The Avison Ensemble - Vivaldi: Concerti Opus 8 - Fanfare
This is a conventional CD release of a recording we reviewed, in SACD form, in Fanfare 35:4. I don’t disagree with Robert Maxham’s comments in that review. Maxham liked the SACDs very much, concluding, “Strongly recommended, in part because of the advantage that SACD sound confers.” Of course that advantage is gone here, but the sound still is very fine, as are the performances, despite Beznosiuk’s “pinched sound.” That sound is attributed, at least partly, to the use of gut strings.
The Four Seasons, the first four concertos in this set, have been recorded so often that ensembles, particularly those playing period instruments, have started to engage in extreme musical behaviors in hopes of being standing out from the pack. That does not happen on the present recording, however. Beznosiuk and the Avison Ensemble are expressive, not hyper-expressive. No show is made out of how fast they can play, of how viciously they can articulate the notes, or of how screamingly loud (or whisperingly soft) they can be. There are little expressive details that impress me, however. For example, in the central movement of “Summer,” the rapidly repeated string notes that Vivaldi uses to imitate thunder are played with a quick and finely judged crescendo, demonstrating the high level of control that the musicians have over dynamic levels. In the following concerto, one can clearly identify when Beznosiuk’s violin has had too much wine to drink. These details do not sound self-indulgent, although they do enliven the performances. I part company with Maxham on the tempo for the central movement of “Winter.” Vivaldi’s marking is Largo, and I like to hear it played as such, even at the risk of “Romanticism.” At best, the present performance is an Andante—too fast for such lovely music. (I’ve heard a few older recordings in which the tempo is slow and the movement is repeated, and I bet that gives the arch-authenticists fits!) Can’t one enjoy a rainy winter afternoon sitting by the fire without having to worry about who is going to feed the kids or fold the laundry?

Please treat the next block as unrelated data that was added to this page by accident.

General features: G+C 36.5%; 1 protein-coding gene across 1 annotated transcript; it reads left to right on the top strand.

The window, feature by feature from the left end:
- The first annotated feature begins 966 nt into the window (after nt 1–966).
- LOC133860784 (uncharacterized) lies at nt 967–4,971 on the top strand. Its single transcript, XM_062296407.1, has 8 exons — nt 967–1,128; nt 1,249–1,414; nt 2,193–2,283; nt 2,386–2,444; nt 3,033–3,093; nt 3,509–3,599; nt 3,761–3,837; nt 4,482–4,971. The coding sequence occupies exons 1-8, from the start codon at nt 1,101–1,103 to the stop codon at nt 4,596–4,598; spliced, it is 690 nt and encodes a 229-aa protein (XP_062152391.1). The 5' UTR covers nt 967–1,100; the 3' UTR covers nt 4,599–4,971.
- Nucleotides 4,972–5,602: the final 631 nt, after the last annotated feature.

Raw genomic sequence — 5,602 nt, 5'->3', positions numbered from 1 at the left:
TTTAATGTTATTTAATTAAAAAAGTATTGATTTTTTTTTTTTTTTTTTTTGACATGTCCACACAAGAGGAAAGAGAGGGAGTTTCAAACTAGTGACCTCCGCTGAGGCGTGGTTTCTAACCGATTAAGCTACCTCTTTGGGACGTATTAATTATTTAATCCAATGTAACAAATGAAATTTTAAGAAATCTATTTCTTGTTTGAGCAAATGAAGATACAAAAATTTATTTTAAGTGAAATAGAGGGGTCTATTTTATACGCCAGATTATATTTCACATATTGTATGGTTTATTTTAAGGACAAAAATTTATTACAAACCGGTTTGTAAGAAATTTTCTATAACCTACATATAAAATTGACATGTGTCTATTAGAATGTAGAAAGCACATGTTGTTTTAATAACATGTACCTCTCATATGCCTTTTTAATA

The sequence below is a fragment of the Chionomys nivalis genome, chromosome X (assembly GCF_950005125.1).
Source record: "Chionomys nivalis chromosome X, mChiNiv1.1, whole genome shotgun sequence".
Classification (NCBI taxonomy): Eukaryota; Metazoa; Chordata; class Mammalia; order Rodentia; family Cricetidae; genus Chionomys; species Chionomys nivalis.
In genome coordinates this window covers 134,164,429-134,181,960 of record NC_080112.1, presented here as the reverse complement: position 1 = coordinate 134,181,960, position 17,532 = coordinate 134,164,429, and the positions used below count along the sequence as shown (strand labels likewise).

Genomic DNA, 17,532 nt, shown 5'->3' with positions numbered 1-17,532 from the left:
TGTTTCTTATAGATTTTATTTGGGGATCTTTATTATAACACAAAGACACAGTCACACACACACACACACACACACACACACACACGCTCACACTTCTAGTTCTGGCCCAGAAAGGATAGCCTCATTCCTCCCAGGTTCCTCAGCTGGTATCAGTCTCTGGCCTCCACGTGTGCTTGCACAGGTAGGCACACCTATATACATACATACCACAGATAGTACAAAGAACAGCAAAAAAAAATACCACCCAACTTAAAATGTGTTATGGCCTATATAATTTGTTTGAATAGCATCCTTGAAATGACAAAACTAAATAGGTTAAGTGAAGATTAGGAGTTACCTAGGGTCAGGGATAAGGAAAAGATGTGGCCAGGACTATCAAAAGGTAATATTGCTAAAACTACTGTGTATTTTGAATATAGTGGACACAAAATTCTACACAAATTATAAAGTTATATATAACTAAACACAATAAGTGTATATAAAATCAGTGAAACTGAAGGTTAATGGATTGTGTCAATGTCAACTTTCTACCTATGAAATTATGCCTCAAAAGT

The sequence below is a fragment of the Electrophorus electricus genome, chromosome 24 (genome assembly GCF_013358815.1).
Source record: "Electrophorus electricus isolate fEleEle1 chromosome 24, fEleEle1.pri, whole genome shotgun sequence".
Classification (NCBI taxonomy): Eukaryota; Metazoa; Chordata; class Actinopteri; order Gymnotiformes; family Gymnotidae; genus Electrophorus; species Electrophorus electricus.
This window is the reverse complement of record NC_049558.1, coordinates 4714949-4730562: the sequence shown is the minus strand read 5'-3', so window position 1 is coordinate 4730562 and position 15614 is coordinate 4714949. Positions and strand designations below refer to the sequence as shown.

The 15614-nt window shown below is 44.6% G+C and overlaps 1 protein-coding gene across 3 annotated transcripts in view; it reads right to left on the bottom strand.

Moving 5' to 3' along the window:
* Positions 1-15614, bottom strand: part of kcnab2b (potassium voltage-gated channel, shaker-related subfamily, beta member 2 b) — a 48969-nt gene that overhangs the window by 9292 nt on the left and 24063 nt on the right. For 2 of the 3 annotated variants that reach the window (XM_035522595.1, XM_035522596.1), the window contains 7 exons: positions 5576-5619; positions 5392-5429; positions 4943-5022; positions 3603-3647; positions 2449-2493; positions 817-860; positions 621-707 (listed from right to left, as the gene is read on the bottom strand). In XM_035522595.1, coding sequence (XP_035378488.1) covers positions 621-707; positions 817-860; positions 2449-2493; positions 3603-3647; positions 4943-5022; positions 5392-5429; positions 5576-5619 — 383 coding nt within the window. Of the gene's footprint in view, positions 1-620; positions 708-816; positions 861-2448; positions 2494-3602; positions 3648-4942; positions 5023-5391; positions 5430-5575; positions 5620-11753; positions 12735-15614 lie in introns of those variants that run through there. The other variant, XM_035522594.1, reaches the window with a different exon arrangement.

The Avison Ensemble, whose members are listed in the booklet, include, in addition to Beznosiuk, eight violins, one viola, two cellos, one bass, one archlute/guitar, and harpsichord/organ. The musicians produce a robust sound, but can scale it down to magical effect. Some of their sonorities, especially when they are playing with more legato (not forbidden, fortunately!) have a golden glow that is as unusual as it is appealing. Linn’s engineering probably is positive factor, as is the recording venue—St. George’s Chesterton in Cambridge, England.
This could not be my only recording of opus 8. Sometimes I want to wallow in full-blooded violin tone, and sometimes interpretive extremes are fun. Nevertheless, this is a strong contender in a crowded field, and admirers of period instrument performances are not likely to be disappointed.